Great Britain's ecosystems have become less resilient to the effects of environmental change over the past 40 years, finds a study in Nature Communications. This suggests that these ecosystems could be in danger of losing key functions that can only be performed by certain groups of species.
Different species within an ecosystem may play vital roles in ensuring that specific key functions are performed - for example, insects pollinating flowers or earthworms decomposing organic matter. Several species may overlap in their ability to provide these different functions, thereby providing some degree of insurance, or redundancy, in the ecosystem, should one of the other species be lost.
Tom Oliver and colleagues analyse trends in the abundance of more than 4,400 species of birds, mammals, invertebrates and plants in Great Britain over the past 40 years, and identify which ecosystem functions are being performed by each species. They find that there have been significant declines in the groups of species able to perform key functions such as pollination and pest control, whereas the groups that perform tasks related to carbon sequestration (such as vascular plants) and decomposition have been more stable over time.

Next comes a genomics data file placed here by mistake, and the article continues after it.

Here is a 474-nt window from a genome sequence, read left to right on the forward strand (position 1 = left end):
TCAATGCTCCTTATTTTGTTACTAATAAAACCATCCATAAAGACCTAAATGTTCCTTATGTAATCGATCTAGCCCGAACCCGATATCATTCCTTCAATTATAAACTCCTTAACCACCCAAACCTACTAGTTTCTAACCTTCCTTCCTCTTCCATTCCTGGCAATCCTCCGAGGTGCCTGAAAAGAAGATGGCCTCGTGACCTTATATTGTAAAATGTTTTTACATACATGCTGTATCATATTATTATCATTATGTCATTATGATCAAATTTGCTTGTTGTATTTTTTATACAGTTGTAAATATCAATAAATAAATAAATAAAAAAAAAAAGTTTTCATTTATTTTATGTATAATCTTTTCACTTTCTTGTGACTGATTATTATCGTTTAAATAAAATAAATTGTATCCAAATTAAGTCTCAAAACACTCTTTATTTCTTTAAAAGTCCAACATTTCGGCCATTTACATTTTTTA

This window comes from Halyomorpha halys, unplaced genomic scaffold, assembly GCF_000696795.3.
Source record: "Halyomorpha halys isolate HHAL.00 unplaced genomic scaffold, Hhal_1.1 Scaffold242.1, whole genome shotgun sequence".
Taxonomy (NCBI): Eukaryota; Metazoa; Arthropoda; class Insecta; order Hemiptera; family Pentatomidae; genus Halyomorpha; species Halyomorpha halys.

By separating out which species within these groups were already present in Great Britain before 1970 from those that have arrived since then, the authors discover that the new arrivals have mostly been composed of species fulfilling functions such as carbon sequestration and decomposition, allowing these roles to remain stable over time. In contrast, fewer pollinator and pest control species have arrived into Great Britain during this time interval, suggesting that species vital to agriculture and food production may be less resilient to environmental change, and are being eroded rapidly.
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